What advice do you have for aspiring leaders?

Step-up and lead. Be fearless. Give back.

Dr. Canon was interviewed by Bella Tylicki, senior PR student at UAB. 

Meet Alumna Jennifer Buettner

One of the greatest things about Momentum is the powerful alumnae network. Periodically we interview these amazing women about their experience in our program.

Jennifer Buettner is the Executive Director of the Birmingham Bar Association, an association of approximately 3,500 attorneys in the greater Birmingham area. She is responsible for the day-to-day operations of the BBA, which provides a range of services to members in their practices. In her role, Jennifer ensures that the BBA offers meaningful educational and professional programs for attorneys, hosts events where members can network and get to know each other, provides opportunities for attorneys to develop leadership competencies, and encourages attorneys to engage in public service.

Jennifer also serves as the Executive Director of the Birmingham Bar Foundation, which is the 501(c)(3) charitable arm of the BBA whose mission is to unify the philanthropic and educational efforts of the BBA.

Before becoming Executive Director of the BBA and the BBF, Jennifer was a practicing attorney for 18 years. She began her legal career with Balch & Bingham and, after becoming a partner, moved to an in-house position with Southern Company. Throughout her career at Southern Company, she took on roles of increasing responsibility, first focusing on transactional matters and then moving into an executive level position at the nuclear power division of the company.

In addition to being a Momentum alumna, Jennifer serves on the Board of Directors for Oasis and Hand in Paw and is a past President of The Literacy Council Board of Directors. She is married to Ernest Bates and they are the parents of Claire, a 5-pound bobtailed cat who thinks she is a dog. Both Jennifer and Ernest are Birmingham natives and enjoy all of the exciting restaurants, bars, events and opportunities that Birmingham has to offer our community.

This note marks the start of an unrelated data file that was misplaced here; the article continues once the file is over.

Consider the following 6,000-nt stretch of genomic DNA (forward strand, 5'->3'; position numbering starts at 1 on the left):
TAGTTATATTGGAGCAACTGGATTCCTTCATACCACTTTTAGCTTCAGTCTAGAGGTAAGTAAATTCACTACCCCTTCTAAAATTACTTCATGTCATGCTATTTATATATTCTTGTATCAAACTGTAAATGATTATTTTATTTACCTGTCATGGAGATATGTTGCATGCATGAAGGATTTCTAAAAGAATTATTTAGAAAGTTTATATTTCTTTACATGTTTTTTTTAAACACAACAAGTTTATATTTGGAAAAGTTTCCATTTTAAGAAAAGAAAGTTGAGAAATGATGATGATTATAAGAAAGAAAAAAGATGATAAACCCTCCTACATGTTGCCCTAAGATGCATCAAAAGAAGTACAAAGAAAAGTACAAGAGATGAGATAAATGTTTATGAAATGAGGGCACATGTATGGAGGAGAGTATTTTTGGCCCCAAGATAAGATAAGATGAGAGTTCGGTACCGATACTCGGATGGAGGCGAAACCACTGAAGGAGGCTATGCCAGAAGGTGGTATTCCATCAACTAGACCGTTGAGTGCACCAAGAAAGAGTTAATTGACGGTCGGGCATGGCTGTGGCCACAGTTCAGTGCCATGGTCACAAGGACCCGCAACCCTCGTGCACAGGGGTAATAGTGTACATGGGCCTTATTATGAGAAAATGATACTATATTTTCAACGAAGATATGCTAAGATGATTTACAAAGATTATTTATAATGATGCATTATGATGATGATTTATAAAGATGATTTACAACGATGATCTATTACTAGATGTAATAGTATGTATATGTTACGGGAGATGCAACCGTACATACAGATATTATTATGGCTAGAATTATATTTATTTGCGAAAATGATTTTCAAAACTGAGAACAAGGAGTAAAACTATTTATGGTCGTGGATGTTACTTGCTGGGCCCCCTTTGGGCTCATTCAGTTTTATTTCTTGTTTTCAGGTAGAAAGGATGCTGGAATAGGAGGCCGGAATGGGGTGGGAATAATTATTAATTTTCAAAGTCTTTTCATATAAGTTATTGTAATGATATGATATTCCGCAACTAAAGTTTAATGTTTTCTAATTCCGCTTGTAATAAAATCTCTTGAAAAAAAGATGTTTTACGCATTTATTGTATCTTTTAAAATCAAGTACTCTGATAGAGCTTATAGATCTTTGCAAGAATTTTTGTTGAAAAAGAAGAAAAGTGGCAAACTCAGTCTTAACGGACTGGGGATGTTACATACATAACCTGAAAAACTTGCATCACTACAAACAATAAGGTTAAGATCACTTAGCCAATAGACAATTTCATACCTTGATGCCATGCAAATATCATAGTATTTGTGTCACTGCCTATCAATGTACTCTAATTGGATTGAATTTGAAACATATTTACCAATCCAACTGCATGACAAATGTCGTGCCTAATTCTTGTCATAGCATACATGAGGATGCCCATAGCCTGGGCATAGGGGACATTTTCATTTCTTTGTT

What did you gain from your Momentum experience? 

Momentum allowed me to see that it is not only okay, but also necessary, to focus on myself, improve myself and care for myself. Men are terrific at focusing on themselves, but women need to be better at it. We need to realize that to be good leaders we must be self-aware and continually on a path of improvement. I also gained some strong friendships that have lasted more than a decade since I was in the program.

What is one piece of leadership advice you have been given that has helped you in your career?

If I say that I am going to do something, do it now and do it right. One of the key elements of integrity is follow-through, and the more immediately you take action, the better.